For the internet alternative, the cardboard packaging, including double boxing and additional spacers to keep the cans from shifting, is about 30 square feet in area. Using a typical cardboard thickness of 3/16 of an inch, an assumption that the cardboard can be crushed to half its thickness, and a weight of cardboard of 43 pounds per cubic foot, that would be 10 pounds of cardboard.
And the cost to me for that 10 pounds of cardboard? Unless I assign a value to the time needed to break down the boxes and to squeeze them into the recycling can, it’s zero.
At this point, I know that attentive and critically-thinking readers will have objections to make. I’ll try to anticipate and to respond to those concerns.
Perhaps the weight of cardboard is greater, but the environmental impacts of the plastic, from oil drilling to ocean accumulations of plastic waste, are much greater per pound.
Agreed, but cardboard isn’t without environmental impacts. This recent New York Times article gives a good summary of the costs of the cardboard economy, from the delivery of boxes to individual homes to the water used in recycling. As the weight of cardboard to deliver 20 cans of pumpkin is approximately 125 times the weight of plastic for the same delivery, it seems likely that the environmental impacts of the cardboard are greater.
The cardboard isn’t free. Its costs are folded into the business model of the internet company.
I agree that nothing is free. But that’s the same argument that was used by the anti-bag fee folks. But the reality was that the only way to get people to commit en masse to reusable bags was to make the fee separate and optional. The bag fees created a tipping point for bagging of local purchases. No similar tipping point has been created for shipping of online purchases.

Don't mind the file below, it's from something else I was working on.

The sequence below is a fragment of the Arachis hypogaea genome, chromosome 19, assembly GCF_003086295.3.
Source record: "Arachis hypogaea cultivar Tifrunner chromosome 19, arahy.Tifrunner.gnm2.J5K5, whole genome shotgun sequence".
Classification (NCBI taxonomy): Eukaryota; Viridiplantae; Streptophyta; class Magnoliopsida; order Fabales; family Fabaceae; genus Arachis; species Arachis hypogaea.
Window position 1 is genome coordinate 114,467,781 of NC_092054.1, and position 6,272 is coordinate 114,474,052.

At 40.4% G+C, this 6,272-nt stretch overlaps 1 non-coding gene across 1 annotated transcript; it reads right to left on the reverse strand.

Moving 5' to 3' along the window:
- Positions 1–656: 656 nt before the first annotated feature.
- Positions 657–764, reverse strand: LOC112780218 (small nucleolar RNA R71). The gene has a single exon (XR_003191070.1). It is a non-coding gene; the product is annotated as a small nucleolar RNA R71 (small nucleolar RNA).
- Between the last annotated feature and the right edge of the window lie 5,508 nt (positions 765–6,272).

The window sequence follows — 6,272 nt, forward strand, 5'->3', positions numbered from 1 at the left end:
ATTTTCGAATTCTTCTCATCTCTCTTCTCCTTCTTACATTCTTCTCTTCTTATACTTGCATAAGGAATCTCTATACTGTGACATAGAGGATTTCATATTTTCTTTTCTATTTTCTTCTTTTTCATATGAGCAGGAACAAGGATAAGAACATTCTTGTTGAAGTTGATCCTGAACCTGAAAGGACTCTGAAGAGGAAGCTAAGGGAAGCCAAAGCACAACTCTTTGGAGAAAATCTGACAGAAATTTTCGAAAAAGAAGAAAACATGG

A fundamental difference between local stores and internet businesses is that one we can’t bring reusable boxes to an internet shipping site.
That’s true, but there are changes we could make to better reflect the true cost of internet shipping and to allow people to reduce their costs by wise shopping decisions.
Internet sellers could be required to charge based on the bulk of item being shipped rather than solely the value, including supplemental charges if the order must be filled from multiple warehouses in multiple packages.
Shipping could include a surcharge to reimburse cities for the additional wear on streets from the growing fleet of delivery trucks.
An option could be implemented by which items are bulk-shipped in large, reusable boxes to service centers where they’re unloaded and stored until consumers can drop by to collect them. Or perhaps a courier could deliver the unboxed items. Your new book, your neighbor’s new shirt, and your friend’s new toaster could travel from the warehouse in a single large box, without few if any supplemental shipping materials.
And there are probably other, even better, ideas which smarter minds could devise.
None of this is meant to argue against bag fees. I thought they were a good idea in Venice in 2007 and I think they’re a good idea today. But if we don’t want bag fees to serve as yet another impediment to local, potentially walkable, businesses, we should make a similar effort to ensure that the true costs of internet shipping are being imposed.
I’ve previously written of my support for a vehicle mileage tax (VMT). I’d prefer that a VMT be implemented in parallel to the gas tax because the two taxes address different aspects of driving, but would be reluctantly amenable to having a VMT in place of a gas tax. As a result, I’m pleased that the State of California is implementing a pilot program to test a VMT. I’ll write more in my next post.
As always, your questions or comments will be appreciated. Please comment below or email me. And thanks for reading. - Dave Alden (email@example.com)